trading at $11.01 as of 10/24/02
It's not just a trick; it's a 35-year-old trick. Research Frontiers
What the company does, and awfully well, is promote itself with press release after press release that speak of licensee after licensee, all of which are imminently going to sell products using Research Frontiers' technology. Except they don't.
This is a $119 million company with a price-to-sales ratio of more than 800. Even a cursory read of its 10-K gives me the impression the main product it sells is the company's stock.
The inside cover of Research Frontiers' 2001 Annual Report quotes a letter to shareholders: "Research Frontiers is no longer a 'concept company.'" The insinuation is that the company will finally make the transition from a research organization with a neato idea to one that generates revenues based upon the technology and service it offers. Well, we've come to the end of October, and nothing's happened.
But that's not new. A look at Research Frontiers' press releases offers a litany of past press releases about the availability and soon-to-be commercialization of its SPD technology. For example, in a press release from 1997, Research Frontiers hails Hankuk's announcement that it would begin commercial production in the following year.
Hankuk's President, Kim Sung Man, said that Hankuk forecasts rapid expansion of the demand for SPD smart windows because of their excellent protection from ultraviolet radiation in sunlight, as well as their ability to efficiently vary the amount of light transmission. Hankuk plans to commercialize a wide range of SPD products and to establish new production facilities next year.
Earlier this month, Research Frontiers and Hankuk Glass Industries entered into a new expanded license agreement, which permits Hankuk to produce and sell throughout the world a wide range of products using SPD technology, including architectural windows, skylights, transportation vehicle windows for cars, boats, trains, aircraft and spacecraft, and sunroofs, as well as information displays for all types of products such as computers, televisions, beepers, cellular and other telephones, scientific instruments, toys, and contrast enhancement/glare reduction filters. Hankuk's license also permits them to sell automotive sun visors and rear-view mirrors as original equipment for cars manufactured in Korea.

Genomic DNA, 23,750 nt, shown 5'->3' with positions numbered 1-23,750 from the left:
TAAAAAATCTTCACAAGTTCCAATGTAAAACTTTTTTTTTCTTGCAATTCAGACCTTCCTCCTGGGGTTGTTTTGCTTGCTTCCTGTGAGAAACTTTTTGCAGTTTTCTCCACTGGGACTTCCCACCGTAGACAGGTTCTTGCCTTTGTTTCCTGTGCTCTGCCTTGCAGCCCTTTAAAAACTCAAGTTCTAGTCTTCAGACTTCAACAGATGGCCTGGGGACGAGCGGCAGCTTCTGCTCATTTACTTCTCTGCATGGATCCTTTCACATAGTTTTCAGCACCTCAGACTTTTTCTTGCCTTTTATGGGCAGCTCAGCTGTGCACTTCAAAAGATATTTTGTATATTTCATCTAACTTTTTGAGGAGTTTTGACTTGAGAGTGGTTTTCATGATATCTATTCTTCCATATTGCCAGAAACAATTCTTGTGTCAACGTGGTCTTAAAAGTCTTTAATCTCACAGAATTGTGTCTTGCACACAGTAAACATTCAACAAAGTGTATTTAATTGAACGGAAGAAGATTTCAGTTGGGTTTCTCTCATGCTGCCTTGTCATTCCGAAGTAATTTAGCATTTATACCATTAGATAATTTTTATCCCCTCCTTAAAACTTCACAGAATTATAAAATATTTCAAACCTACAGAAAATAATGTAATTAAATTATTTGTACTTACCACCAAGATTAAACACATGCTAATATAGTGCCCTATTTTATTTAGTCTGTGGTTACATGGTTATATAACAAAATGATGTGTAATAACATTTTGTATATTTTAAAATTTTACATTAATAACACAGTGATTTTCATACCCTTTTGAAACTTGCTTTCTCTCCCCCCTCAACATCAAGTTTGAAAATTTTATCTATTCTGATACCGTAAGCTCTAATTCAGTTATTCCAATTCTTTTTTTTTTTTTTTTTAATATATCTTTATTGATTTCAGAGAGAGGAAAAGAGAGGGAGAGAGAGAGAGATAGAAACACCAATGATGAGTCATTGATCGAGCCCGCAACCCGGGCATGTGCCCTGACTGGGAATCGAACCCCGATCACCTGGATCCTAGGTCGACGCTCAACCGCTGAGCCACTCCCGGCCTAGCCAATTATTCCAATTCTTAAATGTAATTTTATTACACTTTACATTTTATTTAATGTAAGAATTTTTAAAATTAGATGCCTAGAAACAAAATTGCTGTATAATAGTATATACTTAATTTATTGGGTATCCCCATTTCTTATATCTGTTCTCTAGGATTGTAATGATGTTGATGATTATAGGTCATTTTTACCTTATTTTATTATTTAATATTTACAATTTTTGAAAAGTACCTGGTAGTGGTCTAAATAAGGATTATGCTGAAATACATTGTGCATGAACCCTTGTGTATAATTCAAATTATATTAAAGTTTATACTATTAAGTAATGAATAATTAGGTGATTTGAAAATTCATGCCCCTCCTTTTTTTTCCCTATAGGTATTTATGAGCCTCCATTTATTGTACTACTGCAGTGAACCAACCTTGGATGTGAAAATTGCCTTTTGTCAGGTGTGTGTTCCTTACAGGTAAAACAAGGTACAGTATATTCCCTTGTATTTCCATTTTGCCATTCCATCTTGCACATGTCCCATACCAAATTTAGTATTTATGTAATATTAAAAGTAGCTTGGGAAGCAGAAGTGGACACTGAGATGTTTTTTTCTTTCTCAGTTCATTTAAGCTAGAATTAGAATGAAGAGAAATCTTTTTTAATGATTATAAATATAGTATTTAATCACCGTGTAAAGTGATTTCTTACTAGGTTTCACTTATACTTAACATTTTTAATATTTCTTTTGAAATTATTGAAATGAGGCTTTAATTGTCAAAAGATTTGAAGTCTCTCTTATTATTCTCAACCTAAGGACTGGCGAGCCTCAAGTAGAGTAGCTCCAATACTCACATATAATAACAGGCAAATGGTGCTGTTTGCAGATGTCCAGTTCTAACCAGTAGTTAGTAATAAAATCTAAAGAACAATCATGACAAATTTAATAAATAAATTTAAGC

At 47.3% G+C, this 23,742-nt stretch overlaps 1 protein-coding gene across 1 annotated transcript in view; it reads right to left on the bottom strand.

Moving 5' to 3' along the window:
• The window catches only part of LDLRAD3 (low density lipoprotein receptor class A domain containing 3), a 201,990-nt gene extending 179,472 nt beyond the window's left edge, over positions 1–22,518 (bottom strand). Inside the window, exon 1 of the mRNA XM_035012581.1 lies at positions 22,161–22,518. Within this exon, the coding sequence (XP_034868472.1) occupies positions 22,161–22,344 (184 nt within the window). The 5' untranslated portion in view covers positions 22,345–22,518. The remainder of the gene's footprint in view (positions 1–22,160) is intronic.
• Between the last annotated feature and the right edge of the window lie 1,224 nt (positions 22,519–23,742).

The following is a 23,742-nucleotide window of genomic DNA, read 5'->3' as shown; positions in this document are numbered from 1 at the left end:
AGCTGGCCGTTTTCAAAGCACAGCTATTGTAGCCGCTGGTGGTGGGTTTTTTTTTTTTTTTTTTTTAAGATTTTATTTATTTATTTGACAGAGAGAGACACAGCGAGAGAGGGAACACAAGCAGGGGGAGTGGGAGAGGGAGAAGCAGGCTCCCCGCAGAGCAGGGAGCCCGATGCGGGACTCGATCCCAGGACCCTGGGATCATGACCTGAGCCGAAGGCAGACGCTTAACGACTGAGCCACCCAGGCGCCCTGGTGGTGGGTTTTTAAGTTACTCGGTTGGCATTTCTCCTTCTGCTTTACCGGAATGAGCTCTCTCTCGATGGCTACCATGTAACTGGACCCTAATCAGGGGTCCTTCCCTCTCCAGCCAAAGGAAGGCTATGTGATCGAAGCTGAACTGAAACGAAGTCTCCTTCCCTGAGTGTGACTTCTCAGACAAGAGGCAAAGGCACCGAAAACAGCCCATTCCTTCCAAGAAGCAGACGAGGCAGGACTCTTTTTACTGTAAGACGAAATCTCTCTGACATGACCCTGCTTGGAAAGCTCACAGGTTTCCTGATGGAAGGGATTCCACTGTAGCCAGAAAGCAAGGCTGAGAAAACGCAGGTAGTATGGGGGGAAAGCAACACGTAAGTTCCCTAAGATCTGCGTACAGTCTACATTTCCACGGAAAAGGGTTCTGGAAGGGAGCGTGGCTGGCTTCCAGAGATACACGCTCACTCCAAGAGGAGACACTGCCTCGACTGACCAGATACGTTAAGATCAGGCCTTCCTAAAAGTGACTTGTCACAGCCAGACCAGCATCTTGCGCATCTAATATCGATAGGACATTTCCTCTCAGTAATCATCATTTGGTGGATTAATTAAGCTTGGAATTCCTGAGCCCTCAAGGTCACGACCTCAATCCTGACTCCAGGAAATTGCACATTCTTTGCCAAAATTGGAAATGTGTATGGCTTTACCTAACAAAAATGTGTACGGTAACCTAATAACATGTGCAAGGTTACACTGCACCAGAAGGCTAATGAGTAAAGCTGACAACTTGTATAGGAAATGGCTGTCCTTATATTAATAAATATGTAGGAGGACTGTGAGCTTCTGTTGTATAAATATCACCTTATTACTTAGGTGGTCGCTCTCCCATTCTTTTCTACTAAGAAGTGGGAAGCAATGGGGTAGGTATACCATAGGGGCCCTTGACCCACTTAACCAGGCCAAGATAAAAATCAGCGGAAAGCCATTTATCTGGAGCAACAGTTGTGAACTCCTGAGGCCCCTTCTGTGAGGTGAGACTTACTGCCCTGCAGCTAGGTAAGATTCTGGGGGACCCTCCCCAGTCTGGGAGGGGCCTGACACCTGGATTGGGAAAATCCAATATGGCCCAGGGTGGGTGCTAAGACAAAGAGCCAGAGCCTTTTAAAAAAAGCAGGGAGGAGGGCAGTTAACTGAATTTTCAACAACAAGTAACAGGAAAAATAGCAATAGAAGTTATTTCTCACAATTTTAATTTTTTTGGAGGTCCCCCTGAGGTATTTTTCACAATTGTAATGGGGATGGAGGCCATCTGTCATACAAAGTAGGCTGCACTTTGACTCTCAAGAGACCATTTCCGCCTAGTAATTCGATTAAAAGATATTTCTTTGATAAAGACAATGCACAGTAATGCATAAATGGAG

That production schedule would have called for the launch of commercial sales by Hankuk in 1998. It is now more than four years later. Nothing.
According to press releases, Research Frontiers signed a licensing deal with Glaverbel for automotive rear-view mirrors in 1994, and Glaverbel sent prototypes to the big three auto manufacturers, Ford
But perhaps the annual report was correct. In July, Research Frontiers announced "better-than-expected results" from recently launched marketing campaigns by its licensees," including ThermoView Industries
You might wonder if Research Frontiers' shareholders and directors have lost their minds, having put up with so many years of failure by the company's management to generate revenue-bearing sales. Even if the product is good, a management is judged on its ability to turn that product into cash flows. Not at Research Frontiers. Executives receive performance bonuses based not on revenues, not on profits, not on cash flows, but on market cap. If they can talk the stock price up, they get bonuses. Period. By the way, the company's directors get a performance bonus based on stock price, as well. It's no wonder that they don't bark at years of futility. They're kept men.
As such, the top two executives, Robert Saxe and Joseph Harary, received $1.42 million in total compensation in 2001, 10 times the company's revenue for the same year. This compares with a top two executives compensation-to-sales ratio in 2000 of 4.9, and a TTEC/S ratio in 1999 of 5.1. That's absurd. It would only be possible if there were a long line of suckers willing to buy shares.
Apparently, there has been. Don't be one of them. Stay very far away.
Bill Mann holds Research Frontiers shares short. It was tough to get 'em. The Motley Fool is investors writing for investors.
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